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Ayapanec: The ‘Vodophone sponsored’ language that came back from the dead July 1, 2015

Posted by P, J, or J in Language revitalisation.
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Does a language die when the last speaker dies or when the second to last speaker dies? Does it die when the two remaining speakers aren’t talking to each other? This is a good news story of a language, a culture, and a friendship being reinvigorated.

There are still only two people who speak Ayapanec as a first language but people are learning and there seems to be some energy and enthusiasm about the new language school.

Even if the closest you get to Tabasco is trying the sauce, you can learn a word or two of the language, video yourself (or a school class) speaking it, and in doing so encourage the next generation that their traditional language is worth investing time in.

For Vodaphone, sponsors of www.ayapaneco.com , it’s a great good news story of people talking. Often technology is cited as contributing to the extinction of some of the worlds endangered languages, but there are an ever increasing number of cases where it contributes to the health and revitalisation of languages, not just saved as remnants of the past, but alive as living languages alongside other languages used by the communities.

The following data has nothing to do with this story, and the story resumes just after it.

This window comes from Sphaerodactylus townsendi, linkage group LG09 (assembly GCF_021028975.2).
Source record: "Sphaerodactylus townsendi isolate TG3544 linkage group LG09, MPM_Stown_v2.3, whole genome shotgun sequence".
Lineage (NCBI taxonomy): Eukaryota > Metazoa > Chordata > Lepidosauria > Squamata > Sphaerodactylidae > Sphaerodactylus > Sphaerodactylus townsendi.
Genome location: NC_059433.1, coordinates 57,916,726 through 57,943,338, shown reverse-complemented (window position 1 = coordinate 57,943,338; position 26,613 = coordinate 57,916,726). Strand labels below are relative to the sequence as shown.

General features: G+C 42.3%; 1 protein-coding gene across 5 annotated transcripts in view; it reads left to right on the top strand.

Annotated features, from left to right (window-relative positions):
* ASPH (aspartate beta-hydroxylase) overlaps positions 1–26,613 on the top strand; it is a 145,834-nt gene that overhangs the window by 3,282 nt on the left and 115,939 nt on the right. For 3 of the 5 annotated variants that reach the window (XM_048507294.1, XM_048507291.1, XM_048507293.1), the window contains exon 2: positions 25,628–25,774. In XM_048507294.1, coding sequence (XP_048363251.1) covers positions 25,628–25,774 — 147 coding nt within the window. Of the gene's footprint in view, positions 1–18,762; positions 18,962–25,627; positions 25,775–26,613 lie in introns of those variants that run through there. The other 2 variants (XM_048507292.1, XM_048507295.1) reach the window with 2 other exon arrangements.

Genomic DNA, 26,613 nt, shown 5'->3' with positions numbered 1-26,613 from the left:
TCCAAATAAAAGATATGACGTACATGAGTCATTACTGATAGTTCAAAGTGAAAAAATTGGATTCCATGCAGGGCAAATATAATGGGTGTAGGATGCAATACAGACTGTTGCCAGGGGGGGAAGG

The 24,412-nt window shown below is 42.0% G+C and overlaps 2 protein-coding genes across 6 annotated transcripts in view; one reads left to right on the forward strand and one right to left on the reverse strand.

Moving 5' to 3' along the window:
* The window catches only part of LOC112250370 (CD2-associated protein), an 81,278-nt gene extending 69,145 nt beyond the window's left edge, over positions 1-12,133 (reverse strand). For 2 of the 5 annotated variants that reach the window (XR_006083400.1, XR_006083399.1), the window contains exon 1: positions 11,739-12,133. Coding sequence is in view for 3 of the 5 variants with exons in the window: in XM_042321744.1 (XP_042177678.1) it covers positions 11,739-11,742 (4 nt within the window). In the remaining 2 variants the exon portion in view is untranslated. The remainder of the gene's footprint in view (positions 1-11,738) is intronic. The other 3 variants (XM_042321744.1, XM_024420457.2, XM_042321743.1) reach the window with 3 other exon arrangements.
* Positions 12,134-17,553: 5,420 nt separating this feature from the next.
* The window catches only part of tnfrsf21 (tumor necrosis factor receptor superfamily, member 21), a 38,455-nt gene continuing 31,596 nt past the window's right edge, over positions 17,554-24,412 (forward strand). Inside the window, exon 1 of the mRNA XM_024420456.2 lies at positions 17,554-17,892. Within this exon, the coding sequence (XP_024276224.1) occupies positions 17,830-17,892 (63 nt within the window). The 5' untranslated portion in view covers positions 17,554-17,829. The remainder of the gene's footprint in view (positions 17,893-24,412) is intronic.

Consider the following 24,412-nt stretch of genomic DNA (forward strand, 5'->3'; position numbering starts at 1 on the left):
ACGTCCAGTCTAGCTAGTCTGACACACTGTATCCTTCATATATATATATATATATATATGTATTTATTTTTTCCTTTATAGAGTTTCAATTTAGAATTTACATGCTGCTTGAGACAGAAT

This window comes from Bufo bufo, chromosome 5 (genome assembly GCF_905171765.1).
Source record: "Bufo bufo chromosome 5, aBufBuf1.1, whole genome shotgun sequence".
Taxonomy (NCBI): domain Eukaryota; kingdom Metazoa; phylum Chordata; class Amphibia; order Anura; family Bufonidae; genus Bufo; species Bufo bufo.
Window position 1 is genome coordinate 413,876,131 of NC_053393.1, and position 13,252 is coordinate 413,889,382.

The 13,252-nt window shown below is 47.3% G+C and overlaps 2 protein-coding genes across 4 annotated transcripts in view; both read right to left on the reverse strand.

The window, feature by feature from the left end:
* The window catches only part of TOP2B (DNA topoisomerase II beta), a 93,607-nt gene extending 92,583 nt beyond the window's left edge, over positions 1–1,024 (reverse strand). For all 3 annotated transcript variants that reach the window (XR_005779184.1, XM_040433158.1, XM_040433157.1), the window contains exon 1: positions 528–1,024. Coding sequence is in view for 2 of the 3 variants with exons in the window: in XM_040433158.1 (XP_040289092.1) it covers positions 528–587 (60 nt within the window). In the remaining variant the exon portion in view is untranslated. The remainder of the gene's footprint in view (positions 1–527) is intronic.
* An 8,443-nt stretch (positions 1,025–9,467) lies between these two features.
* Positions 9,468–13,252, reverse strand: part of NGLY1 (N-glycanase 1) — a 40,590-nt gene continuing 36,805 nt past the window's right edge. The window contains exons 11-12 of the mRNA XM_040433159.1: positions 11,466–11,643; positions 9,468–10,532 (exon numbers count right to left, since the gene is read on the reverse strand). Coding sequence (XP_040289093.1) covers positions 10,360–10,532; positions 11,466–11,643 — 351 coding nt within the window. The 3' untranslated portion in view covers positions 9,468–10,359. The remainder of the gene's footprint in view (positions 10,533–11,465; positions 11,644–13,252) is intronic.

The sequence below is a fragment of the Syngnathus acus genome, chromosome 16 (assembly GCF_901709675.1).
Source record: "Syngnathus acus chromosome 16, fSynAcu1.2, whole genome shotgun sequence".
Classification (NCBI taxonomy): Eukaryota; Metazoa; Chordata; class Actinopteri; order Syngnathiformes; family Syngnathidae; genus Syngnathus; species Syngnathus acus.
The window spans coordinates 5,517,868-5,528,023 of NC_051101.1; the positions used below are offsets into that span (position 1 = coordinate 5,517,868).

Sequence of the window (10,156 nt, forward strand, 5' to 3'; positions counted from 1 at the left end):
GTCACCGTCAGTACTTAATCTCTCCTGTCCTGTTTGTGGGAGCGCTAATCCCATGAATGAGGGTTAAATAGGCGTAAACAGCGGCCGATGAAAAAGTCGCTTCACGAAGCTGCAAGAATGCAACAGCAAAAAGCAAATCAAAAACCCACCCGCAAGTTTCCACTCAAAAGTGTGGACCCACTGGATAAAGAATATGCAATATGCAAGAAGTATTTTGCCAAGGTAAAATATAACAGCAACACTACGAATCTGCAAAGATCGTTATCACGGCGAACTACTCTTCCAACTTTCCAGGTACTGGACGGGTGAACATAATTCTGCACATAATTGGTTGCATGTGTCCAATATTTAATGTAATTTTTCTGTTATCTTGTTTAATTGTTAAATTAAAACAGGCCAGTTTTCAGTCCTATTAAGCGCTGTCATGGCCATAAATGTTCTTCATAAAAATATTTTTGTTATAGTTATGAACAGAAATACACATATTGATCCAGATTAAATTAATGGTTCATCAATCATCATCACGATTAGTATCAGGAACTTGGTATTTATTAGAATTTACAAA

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1. 7000+ languages and counting: Sheng, Ayapanec, Manx and more | Pete, Jennifer & Joel - July 17, 2015

[…] there is perhaps a point at which Bible translation may not be needed. I blogged recently about Ayapanec, a language where the the two remaining speakers had spent years not talking to each other. They […]

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